People set themselves up in business for many different reasons. Sometimes they have an idea that will fill a niche in the market or is a vast improvement on current products or services available.
We're not all creative geniuses, though – but this does not mean we can not succeed in business. Many people set up a company simply to put themselves in control, because because they feel passionate about the work that they do and feel that they will be able to make more of a difference by doing it their own way. This can often make starting up a business much easier – there's no unfamiliar territory to explore in terms of the industry and the market. You're also likely to have a ready-made network of associates and contacts in the field.
Another common reason for starting up a business is to make money from a hobby. Not all pastimes can be easily turned into profit-making businesses, but if you manage to come up with the right idea and the right business model you could end up with a business that gives you a great deal of pleasure and enjoyment.
Then there are the social reasons for starting up a business – not everyone does it for the money. Perhaps the company has a charitable purpose or aims to give something back to the community or the environment. Although this can be very satisfying, it can be a challenge to keep afloat as such companies often make no profit and any surplus that is made is reinvested in the cause.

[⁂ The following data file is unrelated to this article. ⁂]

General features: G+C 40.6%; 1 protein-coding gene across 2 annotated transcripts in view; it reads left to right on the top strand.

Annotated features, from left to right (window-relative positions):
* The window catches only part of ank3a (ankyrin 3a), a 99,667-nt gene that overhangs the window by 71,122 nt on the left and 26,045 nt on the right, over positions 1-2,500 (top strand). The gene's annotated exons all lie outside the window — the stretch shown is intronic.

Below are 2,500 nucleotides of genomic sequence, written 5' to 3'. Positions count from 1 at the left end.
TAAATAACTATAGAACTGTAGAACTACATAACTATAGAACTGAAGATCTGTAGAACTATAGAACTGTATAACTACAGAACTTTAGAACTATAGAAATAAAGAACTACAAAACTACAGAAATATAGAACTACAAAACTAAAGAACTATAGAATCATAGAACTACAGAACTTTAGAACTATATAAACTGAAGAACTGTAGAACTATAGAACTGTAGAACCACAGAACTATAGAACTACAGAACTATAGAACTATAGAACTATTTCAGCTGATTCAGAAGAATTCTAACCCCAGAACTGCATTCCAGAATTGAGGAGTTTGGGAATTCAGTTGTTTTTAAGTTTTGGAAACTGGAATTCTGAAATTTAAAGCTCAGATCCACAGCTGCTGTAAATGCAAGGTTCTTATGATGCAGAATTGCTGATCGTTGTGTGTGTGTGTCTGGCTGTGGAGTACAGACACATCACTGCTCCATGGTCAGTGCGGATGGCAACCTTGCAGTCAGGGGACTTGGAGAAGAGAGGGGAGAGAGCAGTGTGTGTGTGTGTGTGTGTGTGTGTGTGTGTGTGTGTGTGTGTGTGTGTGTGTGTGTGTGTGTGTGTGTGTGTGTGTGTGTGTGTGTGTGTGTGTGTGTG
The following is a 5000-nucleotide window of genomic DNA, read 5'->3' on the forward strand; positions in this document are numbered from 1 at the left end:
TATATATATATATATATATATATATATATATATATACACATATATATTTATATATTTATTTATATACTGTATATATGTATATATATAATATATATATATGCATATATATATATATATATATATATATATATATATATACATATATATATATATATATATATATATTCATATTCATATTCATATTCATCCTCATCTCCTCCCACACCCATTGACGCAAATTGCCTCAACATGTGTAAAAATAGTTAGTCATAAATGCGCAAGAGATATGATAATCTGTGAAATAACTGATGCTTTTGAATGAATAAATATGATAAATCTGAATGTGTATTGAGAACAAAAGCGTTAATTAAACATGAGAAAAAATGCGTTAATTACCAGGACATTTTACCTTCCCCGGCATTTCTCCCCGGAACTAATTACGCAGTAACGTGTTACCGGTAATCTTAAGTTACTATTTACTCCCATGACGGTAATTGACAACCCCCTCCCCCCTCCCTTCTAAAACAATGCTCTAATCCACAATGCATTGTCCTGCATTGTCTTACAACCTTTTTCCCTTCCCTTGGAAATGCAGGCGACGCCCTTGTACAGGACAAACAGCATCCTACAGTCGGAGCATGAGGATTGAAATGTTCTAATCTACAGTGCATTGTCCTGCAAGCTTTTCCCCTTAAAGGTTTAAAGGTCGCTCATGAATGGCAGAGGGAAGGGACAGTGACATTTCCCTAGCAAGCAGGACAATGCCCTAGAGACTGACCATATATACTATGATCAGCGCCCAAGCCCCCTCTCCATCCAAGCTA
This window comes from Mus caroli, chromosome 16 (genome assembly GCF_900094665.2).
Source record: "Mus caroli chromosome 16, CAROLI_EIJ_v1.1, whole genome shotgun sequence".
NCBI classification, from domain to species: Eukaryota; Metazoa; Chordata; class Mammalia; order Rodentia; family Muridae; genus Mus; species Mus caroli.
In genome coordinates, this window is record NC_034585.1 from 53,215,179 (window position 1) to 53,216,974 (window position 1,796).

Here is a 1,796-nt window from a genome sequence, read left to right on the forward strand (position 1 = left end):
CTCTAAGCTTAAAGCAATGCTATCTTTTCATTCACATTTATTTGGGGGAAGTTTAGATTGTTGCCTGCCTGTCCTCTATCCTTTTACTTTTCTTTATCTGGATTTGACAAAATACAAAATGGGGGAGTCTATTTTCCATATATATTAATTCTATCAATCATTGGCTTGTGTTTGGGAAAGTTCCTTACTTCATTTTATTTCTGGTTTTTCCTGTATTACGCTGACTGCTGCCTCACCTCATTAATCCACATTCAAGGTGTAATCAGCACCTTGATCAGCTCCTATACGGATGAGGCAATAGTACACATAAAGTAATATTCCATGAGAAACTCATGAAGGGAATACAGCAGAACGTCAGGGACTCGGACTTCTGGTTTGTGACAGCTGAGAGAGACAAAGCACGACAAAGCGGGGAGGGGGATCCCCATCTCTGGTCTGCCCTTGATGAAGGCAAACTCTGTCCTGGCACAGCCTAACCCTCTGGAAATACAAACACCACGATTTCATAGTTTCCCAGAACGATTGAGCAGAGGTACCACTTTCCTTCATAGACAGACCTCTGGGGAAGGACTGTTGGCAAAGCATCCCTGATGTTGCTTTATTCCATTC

Finally, one of the other most common reasons for setting up a company is simply lifestyle choice Some people feel that being their own boss will give them the flexibility they desire in their personal lives. Other people find themselves in varying circumstances and want to take advantage of it – for example, making the most of a windfall, changing career after losing a job or being offered the opportunity to take over an established company.
A word of caution though: no matter what your reasons are for wanting to set up your own business, do not do it purely with the goal of making money and jetting off to live in paradise. It's not because this is an unrealistic fantasy – some very lucky entrepreneurs do strike it rich in business and hopefully you'll do the same – but because it's not likely to give you enough motivation and drive to keep it going, particularly in the challenging first few years of the business when you may be struggling to make ends meet and profit is not even visible on the distant horizon. You'll need some other purpose and goal to see you through it and give you the steer you need to take the business in the right direction. Think carefully about the fundamental aim, vision and objectives for your company. Do you want to contribute to a good cause? Make a real difference to society in some way? Transform the current market by being the most innovative or providing the best service? Make people's lives easier? Promote a particular hobby or pastime?